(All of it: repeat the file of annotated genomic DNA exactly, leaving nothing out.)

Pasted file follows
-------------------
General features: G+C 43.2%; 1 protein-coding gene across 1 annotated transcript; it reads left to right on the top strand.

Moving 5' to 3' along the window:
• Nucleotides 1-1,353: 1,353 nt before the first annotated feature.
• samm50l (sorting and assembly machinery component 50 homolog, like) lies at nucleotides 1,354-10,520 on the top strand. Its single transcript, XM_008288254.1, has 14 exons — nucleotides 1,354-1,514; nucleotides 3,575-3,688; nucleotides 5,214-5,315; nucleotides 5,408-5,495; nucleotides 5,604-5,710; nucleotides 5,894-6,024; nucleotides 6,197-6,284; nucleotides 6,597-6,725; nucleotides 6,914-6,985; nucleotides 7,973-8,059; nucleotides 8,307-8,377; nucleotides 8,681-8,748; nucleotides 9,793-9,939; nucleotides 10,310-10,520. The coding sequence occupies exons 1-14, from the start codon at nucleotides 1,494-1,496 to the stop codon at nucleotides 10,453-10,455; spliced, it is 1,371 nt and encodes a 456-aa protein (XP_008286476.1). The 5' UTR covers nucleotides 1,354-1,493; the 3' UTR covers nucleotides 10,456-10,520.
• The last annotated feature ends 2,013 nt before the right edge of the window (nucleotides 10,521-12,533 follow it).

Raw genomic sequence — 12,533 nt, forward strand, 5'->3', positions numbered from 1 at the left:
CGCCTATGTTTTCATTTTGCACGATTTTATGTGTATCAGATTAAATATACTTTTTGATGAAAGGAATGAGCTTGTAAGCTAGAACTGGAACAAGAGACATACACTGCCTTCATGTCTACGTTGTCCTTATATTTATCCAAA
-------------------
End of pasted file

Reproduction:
General features: G+C 43.2%; 1 protein-coding gene across 1 annotated transcript; it reads left to right on the top strand.

Moving 5' to 3' along the window:
• Nucleotides 1-1,353: 1,353 nt before the first annotated feature.
• samm50l (sorting and assembly machinery component 50 homolog, like) lies at nucleotides 1,354-10,520 on the top strand. Its single transcript, XM_008288254.1, has 14 exons — nucleotides 1,354-1,514; nucleotides 3,575-3,688; nucleotides 5,214-5,315; nucleotides 5,408-5,495; nucleotides 5,604-5,710; nucleotides 5,894-6,024; nucleotides 6,197-6,284; nucleotides 6,597-6,725; nucleotides 6,914-6,985; nucleotides 7,973-8,059; nucleotides 8,307-8,377; nucleotides 8,681-8,748; nucleotides 9,793-9,939; nucleotides 10,310-10,520. The coding sequence occupies exons 1-14, from the start codon at nucleotides 1,494-1,496 to the stop codon at nucleotides 10,453-10,455; spliced, it is 1,371 nt and encodes a 456-aa protein (XP_008286476.1). The 5' UTR covers nucleotides 1,354-1,493; the 3' UTR covers nucleotides 10,456-10,520.
• The last annotated feature ends 2,013 nt before the right edge of the window (nucleotides 10,521-12,533 follow it).

Raw genomic sequence — 12,533 nt, forward strand, 5'->3', positions numbered from 1 at the left:
CGCCTATGTTTTCATTTTGCACGATTTTATGTGTATCAGATTAAATATACTTTTTGATGAAAGGAATGAGCTTGTAAGCTAGAACTGGAACAAGAGACATACACTGCCTTCATGTCTACGTTGTCCTTATATTTATCCAAA